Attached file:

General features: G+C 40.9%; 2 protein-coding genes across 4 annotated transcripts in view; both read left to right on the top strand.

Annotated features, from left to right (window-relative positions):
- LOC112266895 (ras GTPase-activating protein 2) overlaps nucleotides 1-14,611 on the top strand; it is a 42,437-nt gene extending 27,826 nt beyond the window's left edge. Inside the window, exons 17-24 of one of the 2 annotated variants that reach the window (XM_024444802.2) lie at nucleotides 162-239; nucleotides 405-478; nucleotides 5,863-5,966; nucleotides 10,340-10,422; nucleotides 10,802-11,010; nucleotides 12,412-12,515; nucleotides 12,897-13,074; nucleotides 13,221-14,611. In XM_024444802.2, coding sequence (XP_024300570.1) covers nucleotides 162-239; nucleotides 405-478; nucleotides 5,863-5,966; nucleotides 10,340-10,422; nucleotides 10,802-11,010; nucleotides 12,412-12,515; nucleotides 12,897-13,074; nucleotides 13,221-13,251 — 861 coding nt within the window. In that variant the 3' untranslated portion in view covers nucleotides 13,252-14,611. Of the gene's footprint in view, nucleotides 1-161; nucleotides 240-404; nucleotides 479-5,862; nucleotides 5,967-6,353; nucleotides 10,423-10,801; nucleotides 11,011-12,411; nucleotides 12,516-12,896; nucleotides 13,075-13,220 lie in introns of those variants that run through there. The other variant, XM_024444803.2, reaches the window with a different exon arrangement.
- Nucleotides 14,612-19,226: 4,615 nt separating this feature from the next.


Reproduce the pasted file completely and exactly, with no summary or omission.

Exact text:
General features: G+C 40.9%; 2 protein-coding genes across 4 annotated transcripts in view; both read left to right on the top strand.

Annotated features, from left to right (window-relative positions):
- LOC112266895 (ras GTPase-activating protein 2) overlaps nucleotides 1-14,611 on the top strand; it is a 42,437-nt gene extending 27,826 nt beyond the window's left edge. Inside the window, exons 17-24 of one of the 2 annotated variants that reach the window (XM_024444802.2) lie at nucleotides 162-239; nucleotides 405-478; nucleotides 5,863-5,966; nucleotides 10,340-10,422; nucleotides 10,802-11,010; nucleotides 12,412-12,515; nucleotides 12,897-13,074; nucleotides 13,221-14,611. In XM_024444802.2, coding sequence (XP_024300570.1) covers nucleotides 162-239; nucleotides 405-478; nucleotides 5,863-5,966; nucleotides 10,340-10,422; nucleotides 10,802-11,010; nucleotides 12,412-12,515; nucleotides 12,897-13,074; nucleotides 13,221-13,251 — 861 coding nt within the window. In that variant the 3' untranslated portion in view covers nucleotides 13,252-14,611. Of the gene's footprint in view, nucleotides 1-161; nucleotides 240-404; nucleotides 479-5,862; nucleotides 5,967-6,353; nucleotides 10,423-10,801; nucleotides 11,011-12,411; nucleotides 12,516-12,896; nucleotides 13,075-13,220 lie in introns of those variants that run through there. The other variant, XM_024444803.2, reaches the window with a different exon arrangement.
- Nucleotides 14,612-19,226: 4,615 nt separating this feature from the next.